Consider, for example, short stories being published at a pace of 140 characters at a time, characters who suddenly open their new accounts, and one project that included a dialogue and storytelling exchange between four or more accounts (each characters talking from their unique point of view). There are more examples, well beyond Twitter, but the point remains the same. Storytelling creates experiences. Technology creates experiences. Person-to-person interaction on a one-to-one, one-to-some, and one-to-many scale creates experiences.

And the rest? That content without experiences? It still has a place in the world, sure. But the future of social media isn't in producing ever-growing reams of information to get people's attention. It will be to elevate the content into a form of communication that creates a shared experience, online or off.

Can you see this future? And if you can, how might it change your own marketing strategy away from tricking readers into sampling content into some compelling experience that they want to become part of and participate in? The comments are yours to share, your experiences or, perhaps, propose an entirely new conversation. I look forward to it.

Wednesday, October 16

Do Hardships Make Us Human Or Is The Air Of Success Better?

The first time I saw the crowd funding video for Yorganic Chef, I was pleased with the finished product. The run time felt long, but Nick Diakanonis made up for it with his authenticity. He's telling his own story. It only made sense that he would drift off script and elaborate.

I noticed something else the second time I watched the video. There was one segment missing and it left me wondering whether it made a difference. The script, along with the campaign page, left out a story segment. It's the hardship part. 

Another side to the Yorganic Chef crowd funding story. 

There is a good chance that you won't see this segment of the story elsewhere. It was one of the elements left behind after several team members thought the hardship part was a negative. They want to be upbeat and bright. And maybe they're right. Or maybe they're not.

So yesterday, after receiving permission from my friend Nick, I considered the contrast. You see, Yorganic Chef was scheduled to open last year and Nick had already achieved his dream.

That is, he had achieved his dream until something unexpected happened. Two weeks before opening in Los Angeles, the person who owned the facility and packaging equipment gave him an ultimatum. Either Nick would sign over the business and become an employee or there would be no launch. 

Imagine. For the better part of three years, you invest your entire life in one solitary idea — to create a line of non-frozen, ready-made gourmet meals from the ground up, including a direct-to-customer delivery system that required the invention of a patented state-of-the-art thermal bag. You're two weeks from opening. Your dream is about to come true. And then, suddenly, everything is swept away.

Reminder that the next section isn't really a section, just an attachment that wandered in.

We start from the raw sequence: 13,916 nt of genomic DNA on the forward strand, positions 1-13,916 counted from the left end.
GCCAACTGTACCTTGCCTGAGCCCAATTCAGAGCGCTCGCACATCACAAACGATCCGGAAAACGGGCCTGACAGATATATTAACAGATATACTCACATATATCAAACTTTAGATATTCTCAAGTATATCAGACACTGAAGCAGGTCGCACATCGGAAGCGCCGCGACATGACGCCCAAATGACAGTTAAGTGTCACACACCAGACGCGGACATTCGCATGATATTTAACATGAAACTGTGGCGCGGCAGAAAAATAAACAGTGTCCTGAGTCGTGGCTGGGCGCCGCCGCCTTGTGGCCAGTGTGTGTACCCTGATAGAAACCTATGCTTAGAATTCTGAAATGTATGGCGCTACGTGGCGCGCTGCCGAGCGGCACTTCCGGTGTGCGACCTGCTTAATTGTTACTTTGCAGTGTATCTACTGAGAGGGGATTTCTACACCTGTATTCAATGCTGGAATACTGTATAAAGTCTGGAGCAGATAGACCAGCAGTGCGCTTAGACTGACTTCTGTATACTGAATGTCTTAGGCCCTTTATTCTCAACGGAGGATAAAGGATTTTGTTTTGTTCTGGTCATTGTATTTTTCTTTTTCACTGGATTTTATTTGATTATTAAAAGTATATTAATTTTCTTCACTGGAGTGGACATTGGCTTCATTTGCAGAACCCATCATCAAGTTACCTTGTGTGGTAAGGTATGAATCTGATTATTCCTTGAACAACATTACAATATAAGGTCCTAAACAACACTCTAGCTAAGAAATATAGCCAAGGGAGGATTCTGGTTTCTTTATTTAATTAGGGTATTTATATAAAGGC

What do you do? Do you sell out and become the manager of your own concept (and leave everyone who has supported you behind)? Or, do you undo the last six months of progress and try to start all over? Many people would have been tempted to sell out, but Nick isn't like that. 


As I mentioned before, the video doesn't include anything about the crisis that Nick had to weather. And there is a good chance most of the stories about the campaign won't ever touch upon it. 

But it makes me wonder. Do we have to be perfect to succeed?

Perhaps more than any other kind of person, business professionals and politicians tend to be most concerned about their image. They want to convey an image of perpetual success. They never lose. 

My life has never been like that. Most people have a mixed bag. Sometimes there are great runs when everything seems easy. Sometimes it feels like standing in sludge, with every inch of forward motion requiring the greatest amount of effort possible. It's a given. Some of us share it. Some of us don't.

Sure, some hardships can become victim stories, saddling some people with excuses to never succeed again. But I'm not talking about those. I'm talking about the hardships people face and find a way to overcome, much like Nick is trying to do. He isn't just a successful culinary entrepreneur. He's a culinary entrepreneur who is hoping to rebound from a rotten turn after doing everything right. 

Does that little bit of detail make a difference? Some people seem to think so, believing that the story is more upbeat without mentioning the hardship. Others might disagree, not seeing anything negative in the full story. If anything, they see it as the clarifying detail in starting the Yorganic Chef crowd funding campaign.